Time—“The angel which I saw stand upon the sea and upon the earth lifted up his hand to heaven, and sware by him that liveth forever and ever, . . . that there should be time no longer: but in the days of the voice of the seventh angel, when he shall begin to sound [the last trump], the mystery of God should be finished, as he hath declared to his servants the prophets” (Rev. 10:5–7).

 

Will the earth be completely destroyed?

 

Jesus Himself declared, “After that tribulation, the sun shall be darkened, and the moon shall not give her light, and the stars of heaven shall fall, and the powers that are in heaven shall be shaken. . . . Heaven and earth shall pass away” (Mark 13:24,25,31). See also Matt. 24:29,35; Luke 21:33.

The apostle John added, “And I beheld when he had opened the sixth seal, and, lo, there was a great earthquake; and the sun became black as sackcloth of hair, and the moon became as blood; and the stars of heaven fell unto the earth, even as a fig tree casteth her untimely figs, when she is shaken of a mighty wind. And the heaven departed as a scroll when it is rolled together; and every mountain and island were moved out of their places” (Rev. 6:12–14). “And I saw a new heaven and a new earth: for the first heaven and the first earth were passed away; and there was no more sea” (Rev. 21:1). See also Rev. 16:20.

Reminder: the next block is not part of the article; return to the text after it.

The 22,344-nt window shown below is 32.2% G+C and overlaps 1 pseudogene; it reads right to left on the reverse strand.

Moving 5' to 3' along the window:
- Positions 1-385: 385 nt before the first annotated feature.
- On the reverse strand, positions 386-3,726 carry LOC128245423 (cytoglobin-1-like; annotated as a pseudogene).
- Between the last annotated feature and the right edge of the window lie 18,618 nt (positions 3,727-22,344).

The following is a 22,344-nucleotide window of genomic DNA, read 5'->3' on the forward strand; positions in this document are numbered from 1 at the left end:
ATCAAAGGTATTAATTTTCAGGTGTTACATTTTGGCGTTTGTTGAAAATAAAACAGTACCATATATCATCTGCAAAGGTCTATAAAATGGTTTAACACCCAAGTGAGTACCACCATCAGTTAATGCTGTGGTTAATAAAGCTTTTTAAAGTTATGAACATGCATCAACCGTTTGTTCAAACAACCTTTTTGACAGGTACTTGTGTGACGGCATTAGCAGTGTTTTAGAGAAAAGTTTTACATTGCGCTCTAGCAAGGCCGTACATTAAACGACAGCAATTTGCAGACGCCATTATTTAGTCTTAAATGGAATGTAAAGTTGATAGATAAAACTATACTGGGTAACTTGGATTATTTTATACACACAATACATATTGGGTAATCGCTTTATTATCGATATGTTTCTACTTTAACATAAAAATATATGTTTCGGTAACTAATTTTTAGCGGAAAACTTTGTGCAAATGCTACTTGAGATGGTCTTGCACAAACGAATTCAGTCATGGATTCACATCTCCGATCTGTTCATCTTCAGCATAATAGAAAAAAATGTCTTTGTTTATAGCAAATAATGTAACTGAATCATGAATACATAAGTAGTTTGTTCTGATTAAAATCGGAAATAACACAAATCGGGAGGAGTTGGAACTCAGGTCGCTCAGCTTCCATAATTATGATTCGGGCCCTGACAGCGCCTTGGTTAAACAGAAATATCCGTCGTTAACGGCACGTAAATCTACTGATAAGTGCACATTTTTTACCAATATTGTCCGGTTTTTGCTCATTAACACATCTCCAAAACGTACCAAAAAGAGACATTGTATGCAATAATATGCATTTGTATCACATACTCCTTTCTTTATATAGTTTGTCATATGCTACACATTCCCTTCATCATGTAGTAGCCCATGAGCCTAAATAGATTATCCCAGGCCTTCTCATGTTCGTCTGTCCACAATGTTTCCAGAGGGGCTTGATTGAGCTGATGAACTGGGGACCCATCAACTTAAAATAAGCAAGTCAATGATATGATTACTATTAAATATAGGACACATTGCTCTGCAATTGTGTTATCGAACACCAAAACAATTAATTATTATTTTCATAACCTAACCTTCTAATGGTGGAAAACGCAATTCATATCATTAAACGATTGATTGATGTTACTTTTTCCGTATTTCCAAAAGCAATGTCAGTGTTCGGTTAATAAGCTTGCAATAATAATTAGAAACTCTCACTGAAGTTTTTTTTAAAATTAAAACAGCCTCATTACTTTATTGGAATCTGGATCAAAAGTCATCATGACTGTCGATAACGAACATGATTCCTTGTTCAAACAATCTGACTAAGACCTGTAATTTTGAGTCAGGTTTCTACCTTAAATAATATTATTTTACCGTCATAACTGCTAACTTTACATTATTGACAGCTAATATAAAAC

Peter described the same destruction of the earth: “But the heavens and the earth, . . . [are] reserved unto fire against the day of judgment and perdition of ungodly men. . . . But the day of the Lord will come as a thief in the night; in the which the heavens shall pass away with a great noise, and the elements shall melt with fervent heat, the earth also and the works that are therein shall be burned up. . . . all these things shall be dissolved. . . . the heavens being on fire shall be dissolved, and the elements shall melt with fervent heat” (2 Pet. 3:7,10–12).

The writer of Hebrews described the removing and destruction of this earth with fire: “Now he hath promised, saying, Yet once more I shake not the earth only, but also heaven, and this word, yet once more, signifieth the removing of those things that are shaken, as of things that are made, that those things which cannot be shaken may remain . . . For our God is a consuming fire” (Heb. 12:26,27,29). See also Heb. 1:10–12.

Nahum prophesied, “The mountains quake at him, and the hills melt, and the earth is burned at his presence, yea, the world, and all that dwell therein” (Nahum 1:5).

Isaiah also prophesied, “The earth is utterly broken down, the earth is clean dissolved, the earth is moved exceedingly. The earth shall reel to and fro like a drunkard, and shall be removed like a cottage; and the transgression thereof shall be heavy upon it; and it shall fall, and not rise again” (Isa. 24:19,20). See also Isa. 13:9,10,13; 24:4; 34:4; 51:6; 64:1–3; 65:17.